Published March 2, 2021

With this year’s Black History Month concluded, is it time to rethink the way we observe it? From racial and social justice to the showdown with COVID-19 to the generational divide over the climate crisis, newsmakers from the Rutgers community offer insight and inspiration.

The teaching of Black history in our schools must do more than just highlight the contributions of a few well-known African Americans like Martin Luther King Jr. or Rosa Parks, says Wanda Blanchett, dean of Rutgers’ Graduate School of Education and a distinguished professor. “Racial healing also requires us to engage in truth-telling about the history we have been taught that leaves out centuries of systematic violence and brutality against Black people,” she writes in an op-ed in The Star-Ledger. “The distorted narrative that omits this history has dominated our textbooks, media outlets and now is also prevalent on social media.” | Teach Black history and do it accurately and in its proper context

Which of the COVID-19 vaccines is the best one to get? “My advice to all my patients and to all my friends will be to get the first vaccine you can get,” Jeffrey Carson, provost of Rutgers Biomedical and Health Sciences and a distinguished professor of medicine, tells CNN. “That’s what matters the most—to get protected.”

CNN | 5 questions answered about Johnson & Johnson’s vaccine

Naomi Klein, the Gloria Steinem Endowed Chair in Media, Culture, and Feminist Studies in the School of Communication and Information, speaks with CBS News about what inspired her to write her new book, How to Change Everything. Describing some of the book’s core messages, which are grounded in the work of emerging climate activists, Klein says that “young people…are not satisfied only with individual actions” such as separating recycling from garbage. Instead, they direct their efforts against abusive corporations and complacent politicians who, in Klein’s words, “are the bigger problem.”

CBS News |
“They care about all of it”: How young activists are leading the fight against climate change

A New York Times story on Rutgers women’s basketball coach C. Vivian Stringer highlights her positive effect on student-athletes, among them Betnijah Laney SAS’15 and Erica Wheeler SAS’13, both of whom are now WNBA stars. The article says that Wheeler and Laney speak highly of Stringer’s “trademark intensity, and her approach to helping them overcome physical and mental barriers.” Both players recall their coach “constantly questioning them to make them think and act with purpose.”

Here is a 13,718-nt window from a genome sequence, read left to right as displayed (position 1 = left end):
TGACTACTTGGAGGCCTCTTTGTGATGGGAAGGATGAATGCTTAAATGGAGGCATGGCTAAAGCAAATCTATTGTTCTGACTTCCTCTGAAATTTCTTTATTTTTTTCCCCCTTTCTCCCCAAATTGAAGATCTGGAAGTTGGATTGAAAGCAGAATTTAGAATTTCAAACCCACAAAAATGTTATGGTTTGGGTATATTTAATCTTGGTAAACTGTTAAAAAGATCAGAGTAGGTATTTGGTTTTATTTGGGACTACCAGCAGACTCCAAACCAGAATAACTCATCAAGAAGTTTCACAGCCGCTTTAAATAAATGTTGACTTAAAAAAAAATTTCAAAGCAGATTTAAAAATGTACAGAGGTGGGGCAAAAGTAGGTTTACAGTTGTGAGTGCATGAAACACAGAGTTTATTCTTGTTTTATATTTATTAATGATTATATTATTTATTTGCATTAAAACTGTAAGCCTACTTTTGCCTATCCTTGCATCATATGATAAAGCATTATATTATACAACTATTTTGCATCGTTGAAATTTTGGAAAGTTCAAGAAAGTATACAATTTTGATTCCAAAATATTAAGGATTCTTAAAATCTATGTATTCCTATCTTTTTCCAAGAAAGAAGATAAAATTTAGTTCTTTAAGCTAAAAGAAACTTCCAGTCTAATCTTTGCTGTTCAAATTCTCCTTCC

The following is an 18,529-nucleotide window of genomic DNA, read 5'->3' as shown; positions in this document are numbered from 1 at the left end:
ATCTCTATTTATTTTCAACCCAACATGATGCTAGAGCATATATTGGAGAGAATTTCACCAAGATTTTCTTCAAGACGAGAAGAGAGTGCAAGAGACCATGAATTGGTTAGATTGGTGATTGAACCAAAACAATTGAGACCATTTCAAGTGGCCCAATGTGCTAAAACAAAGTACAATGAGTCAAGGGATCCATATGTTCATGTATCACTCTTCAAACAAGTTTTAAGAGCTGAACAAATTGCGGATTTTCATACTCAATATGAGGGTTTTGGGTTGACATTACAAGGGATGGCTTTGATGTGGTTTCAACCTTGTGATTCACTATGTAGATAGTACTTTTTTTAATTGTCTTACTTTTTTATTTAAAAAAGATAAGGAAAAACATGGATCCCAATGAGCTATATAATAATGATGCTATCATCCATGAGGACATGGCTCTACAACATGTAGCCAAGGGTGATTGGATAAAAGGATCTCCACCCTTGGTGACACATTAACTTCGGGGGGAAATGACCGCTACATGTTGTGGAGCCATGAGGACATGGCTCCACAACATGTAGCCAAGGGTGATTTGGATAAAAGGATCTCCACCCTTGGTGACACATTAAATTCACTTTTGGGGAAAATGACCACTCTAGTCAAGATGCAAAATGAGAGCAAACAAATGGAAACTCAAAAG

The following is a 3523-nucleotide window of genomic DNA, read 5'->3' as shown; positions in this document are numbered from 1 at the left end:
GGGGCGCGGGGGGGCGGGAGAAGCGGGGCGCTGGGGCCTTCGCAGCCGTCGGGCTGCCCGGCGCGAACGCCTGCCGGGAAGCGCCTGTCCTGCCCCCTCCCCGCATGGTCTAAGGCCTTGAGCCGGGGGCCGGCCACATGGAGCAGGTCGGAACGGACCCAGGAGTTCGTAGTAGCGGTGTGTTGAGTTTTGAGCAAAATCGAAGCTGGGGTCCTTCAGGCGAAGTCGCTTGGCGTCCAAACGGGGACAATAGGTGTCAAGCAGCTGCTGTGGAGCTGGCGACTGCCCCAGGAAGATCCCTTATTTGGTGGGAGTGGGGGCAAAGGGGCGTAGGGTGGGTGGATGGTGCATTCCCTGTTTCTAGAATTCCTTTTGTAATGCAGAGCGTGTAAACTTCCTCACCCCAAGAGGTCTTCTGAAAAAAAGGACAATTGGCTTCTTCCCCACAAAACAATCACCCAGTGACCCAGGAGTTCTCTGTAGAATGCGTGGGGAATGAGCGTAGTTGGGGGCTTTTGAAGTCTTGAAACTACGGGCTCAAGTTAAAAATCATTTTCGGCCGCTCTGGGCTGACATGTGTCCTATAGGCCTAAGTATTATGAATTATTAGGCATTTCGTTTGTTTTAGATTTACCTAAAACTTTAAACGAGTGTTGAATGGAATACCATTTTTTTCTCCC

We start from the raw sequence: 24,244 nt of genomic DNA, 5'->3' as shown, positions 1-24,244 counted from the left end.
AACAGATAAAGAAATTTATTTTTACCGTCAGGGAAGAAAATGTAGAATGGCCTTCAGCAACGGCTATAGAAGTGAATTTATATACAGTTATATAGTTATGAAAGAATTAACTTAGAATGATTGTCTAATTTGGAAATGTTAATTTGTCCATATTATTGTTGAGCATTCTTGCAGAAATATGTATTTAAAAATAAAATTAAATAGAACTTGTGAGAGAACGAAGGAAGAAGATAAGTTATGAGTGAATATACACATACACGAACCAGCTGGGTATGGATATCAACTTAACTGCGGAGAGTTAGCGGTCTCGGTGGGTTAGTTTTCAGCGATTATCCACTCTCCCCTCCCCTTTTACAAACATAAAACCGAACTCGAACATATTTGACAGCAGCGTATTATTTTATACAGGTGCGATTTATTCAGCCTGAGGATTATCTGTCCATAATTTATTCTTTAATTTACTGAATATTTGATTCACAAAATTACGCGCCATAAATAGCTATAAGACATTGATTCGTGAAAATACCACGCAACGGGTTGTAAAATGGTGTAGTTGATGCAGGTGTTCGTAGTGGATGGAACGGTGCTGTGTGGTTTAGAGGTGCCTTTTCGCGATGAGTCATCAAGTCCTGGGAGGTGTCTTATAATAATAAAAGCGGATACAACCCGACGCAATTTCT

The New York Times | C. Vivian Stringer is the thread between the W.N.B.A.’s emerging stars

What happens when you mix crowdsourcing with a passion for nature? A bioblitz! reports on the Rutgers University 2021 Personal Bioblitz Project, an annual initiative started in 2014 by students and faculty in the Graduate Program of Ecology and Evolution. From March 1 to May 15, everyone is invited to what project leaders describe as a “24/7, anywhere on Earth” event. Just by walking through their yards and neighborhoods, participants are empowered to discover, identify, listen to, photograph, and learn about the spectacular array of species around them. | NJ parks hiring for hundreds of seasonal jobs

As co-anchor on NBC’s Today Show, Natalie Morales RC’94 is usually the one asking questions. But a recent feature in US Magazine turns the tables, with Morales revealing the answers to 25 inquiries about her personal and professional life. Besides explaining why she chose Rutgers over Princeton, Morales touches on her childhood goals (“I wanted to be a vegetarian”), her favorite movie (Sweet Home Alabama), why she’ll never scuba dive (“I am too claustrophobic”), and much more.

US Magazine | Journalist Natalie Morales: 25 things you don’t know about me (‘I was born in Taiwan’)

Make a Difference

Find an area to support that you care about: access to college, health care, innovative research, arts, sciences, and more.